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Conservatism in the time of coronavirus

The responsibility of conservatives is to ensure the shift to progressive government we need in this moment does not become the new normal once the crisis has passed.
Chad Felix Greene USA

Our political culture is largely filtered through the lens of how the left, or progressivism, sees the world. This is easily explained by the dominance progressivism holds in academia, advocacy and media, but also from the reality that conservative commentary is utterly dependent on the excesses of the left to thrive. Without the progressive left, the right would be fairly boring and detail-driven regarding specific and largely local issues. We all begin with the assumption of progressivism and either advocate for more of it or advocate against it. It is human nature.

One major flaw in conservative thinking for many decades has been the assumption the majority of people view Constitutional liberty as their default, and preferred, setting and would naturally reject progressivism if it ever attempted to take over. While the left has marched steadily on, imposing their worldview through legal means, the right has watched in baffled confusion by their successes, often only bitterly complaining of the aftermath. But the right is rarely proactive. We tend to intelligently and passionately argue against what is already happening or what has already been put into place. Such is the nature of conservatism.

We face a crossroads today as a global crisis has forced the hand of even the most fiscally conservative among us to argue for government intervention. True, it is easily argued that said intervention is necessary right now. But in reality, through the lens of progressivism, we have become a tortured ideological minority barely clinging to what we once thought was correct, faced with a tsunami of doubt. Progressivism is eagerly prepared for a national or global crisis. Conservatism is not.

I have heard it said that during a crisis liberals become libertarians and conservatives run to the government for help, and in a way this is absolutely true. Regular life does not represent how people think and feel during an emergency and neither do our politics. What works during peace does not always work during war. Progressivism can easily adapt to all of these conditions because their worldview relies on external authority to guide them. If that authority is corrupt, the people rise up and take over, otherwise it is to be trusted with absolute faith.

But conservatives can see beyond the crisis. We understand the consequences of our actions, regardless of how necessary and justified they may be. We are tortured not only by these decisions but also by the ground we cede to the left in making them. Ground we know we may never recover. For us it is not the battle that matters, but what happens afterwards. The left sees every action unto itself. We know better. But we are also driven by morality and cannot stubbornly hide behind principles and ideology while society collapses.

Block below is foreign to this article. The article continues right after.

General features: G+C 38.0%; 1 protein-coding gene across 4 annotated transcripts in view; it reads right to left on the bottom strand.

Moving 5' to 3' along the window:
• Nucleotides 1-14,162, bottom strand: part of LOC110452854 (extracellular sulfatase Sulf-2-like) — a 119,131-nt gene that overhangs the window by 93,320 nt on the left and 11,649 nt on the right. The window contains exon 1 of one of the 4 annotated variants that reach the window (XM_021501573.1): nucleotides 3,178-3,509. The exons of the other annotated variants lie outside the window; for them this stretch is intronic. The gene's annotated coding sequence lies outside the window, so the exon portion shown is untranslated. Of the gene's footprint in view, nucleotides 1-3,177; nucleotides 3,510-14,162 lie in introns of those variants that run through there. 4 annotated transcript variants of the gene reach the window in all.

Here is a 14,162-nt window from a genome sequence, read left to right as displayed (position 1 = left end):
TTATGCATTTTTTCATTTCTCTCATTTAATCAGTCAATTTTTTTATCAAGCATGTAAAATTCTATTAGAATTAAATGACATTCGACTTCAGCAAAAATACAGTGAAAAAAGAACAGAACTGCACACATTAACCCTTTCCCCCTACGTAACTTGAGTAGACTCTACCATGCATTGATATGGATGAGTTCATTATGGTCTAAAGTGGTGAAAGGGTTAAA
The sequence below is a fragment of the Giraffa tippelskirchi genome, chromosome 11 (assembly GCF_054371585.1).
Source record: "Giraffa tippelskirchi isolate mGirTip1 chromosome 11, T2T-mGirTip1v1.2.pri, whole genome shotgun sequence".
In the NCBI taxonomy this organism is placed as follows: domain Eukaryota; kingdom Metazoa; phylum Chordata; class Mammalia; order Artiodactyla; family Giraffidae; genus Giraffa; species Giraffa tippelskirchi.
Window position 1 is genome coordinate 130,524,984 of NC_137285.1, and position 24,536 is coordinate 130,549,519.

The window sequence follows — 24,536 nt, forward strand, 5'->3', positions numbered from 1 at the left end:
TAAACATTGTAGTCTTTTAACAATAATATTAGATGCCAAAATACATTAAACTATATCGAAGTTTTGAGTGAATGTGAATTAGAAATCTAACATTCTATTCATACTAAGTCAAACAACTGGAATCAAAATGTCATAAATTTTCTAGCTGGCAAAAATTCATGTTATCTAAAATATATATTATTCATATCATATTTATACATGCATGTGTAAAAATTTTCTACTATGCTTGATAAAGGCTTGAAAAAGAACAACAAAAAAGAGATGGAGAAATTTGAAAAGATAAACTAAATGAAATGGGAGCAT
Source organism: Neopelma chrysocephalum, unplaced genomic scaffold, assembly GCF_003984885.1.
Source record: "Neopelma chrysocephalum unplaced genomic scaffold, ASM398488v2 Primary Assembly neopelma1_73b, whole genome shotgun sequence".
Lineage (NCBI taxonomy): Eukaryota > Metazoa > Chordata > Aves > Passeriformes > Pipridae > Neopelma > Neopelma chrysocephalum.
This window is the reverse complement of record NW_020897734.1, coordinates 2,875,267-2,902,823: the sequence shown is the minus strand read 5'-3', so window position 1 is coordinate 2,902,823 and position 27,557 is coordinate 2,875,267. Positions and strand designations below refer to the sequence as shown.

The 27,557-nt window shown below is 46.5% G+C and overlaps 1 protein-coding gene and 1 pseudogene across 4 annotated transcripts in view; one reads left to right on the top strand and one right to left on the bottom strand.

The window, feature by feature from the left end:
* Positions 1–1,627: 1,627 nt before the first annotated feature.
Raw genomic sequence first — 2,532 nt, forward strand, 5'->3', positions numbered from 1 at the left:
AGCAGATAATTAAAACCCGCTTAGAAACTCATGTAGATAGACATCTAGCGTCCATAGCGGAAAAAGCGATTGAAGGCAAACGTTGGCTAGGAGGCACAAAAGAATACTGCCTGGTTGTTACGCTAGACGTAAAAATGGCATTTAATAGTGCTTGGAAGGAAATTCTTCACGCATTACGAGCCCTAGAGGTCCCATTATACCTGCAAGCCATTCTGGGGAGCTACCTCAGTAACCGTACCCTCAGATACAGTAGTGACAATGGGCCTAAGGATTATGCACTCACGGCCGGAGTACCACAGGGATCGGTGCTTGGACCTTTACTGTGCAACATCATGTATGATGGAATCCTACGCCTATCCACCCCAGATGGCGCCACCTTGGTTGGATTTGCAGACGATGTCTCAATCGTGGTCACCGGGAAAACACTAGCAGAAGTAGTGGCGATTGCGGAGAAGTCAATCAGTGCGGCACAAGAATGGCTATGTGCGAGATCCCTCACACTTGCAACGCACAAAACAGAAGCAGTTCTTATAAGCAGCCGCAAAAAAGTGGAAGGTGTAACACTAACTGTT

Today we understand that the COVID-19 global crisis has upended everything we rely on for normalcy. The markets have collapsed because of panic and the legitimate danger they currently pose to health. People are legally barred from working at their jobs and making money to support themselves. Our monthly obligations, agreed to years or even decades prior, are still in place regardless of our current income. Personal responsibility has been bound by external forces. Liberty alone cannot impact this crisis and in many ways only serves to compound it. As we have seen, defiantly gathering in groups, defying state and federal orders and insisting on independence is putting millions at risk.

While the left sees all of this as validation that liberty has failed, or never worked to begin with, and cheers on the sudden recognition by most that the government is the best authority to guide the people through this time, the right remains uncertain. But beyond this crisis we know that reliance on the government cannot last. Yes, providing the people with funds, sourced largely from their own paychecks in the form of taxes, strictly regulating businesses and in many places, even movement and interfering with private agreements such as loans or rent may be the only way to keep the country afloat today, but it cannot last.

The right has not “woken up” to the notion that socialism or communism is the answer, as many on the left believe. We have recognized that in a crisis this widespread, there are no good answers and the best options today may not be preferable tomorrow. But we also must stay strong in our convictions of individual liberty and independence, as this will pass and life will go on. Our responsibility is in ensuring the shift to progressive government authority we need in this moment does not become the new normal once the crisis has passed.

Conservatism works because it is based on the belief of human ingenuity and individuality. But it is not the answer to all issues a society can face, as we have seen. Sometimes we need a government authority to step in and manage society, for a time, until a crisis passes. But in the next few months, the trust in individual ability will be challenged as all of us adapt to living under progressivism and reliance on our government to keep us afloat. When it’s over we have to remember who we are and be ready to rebuild in a society that may very well have lost faith in itself.

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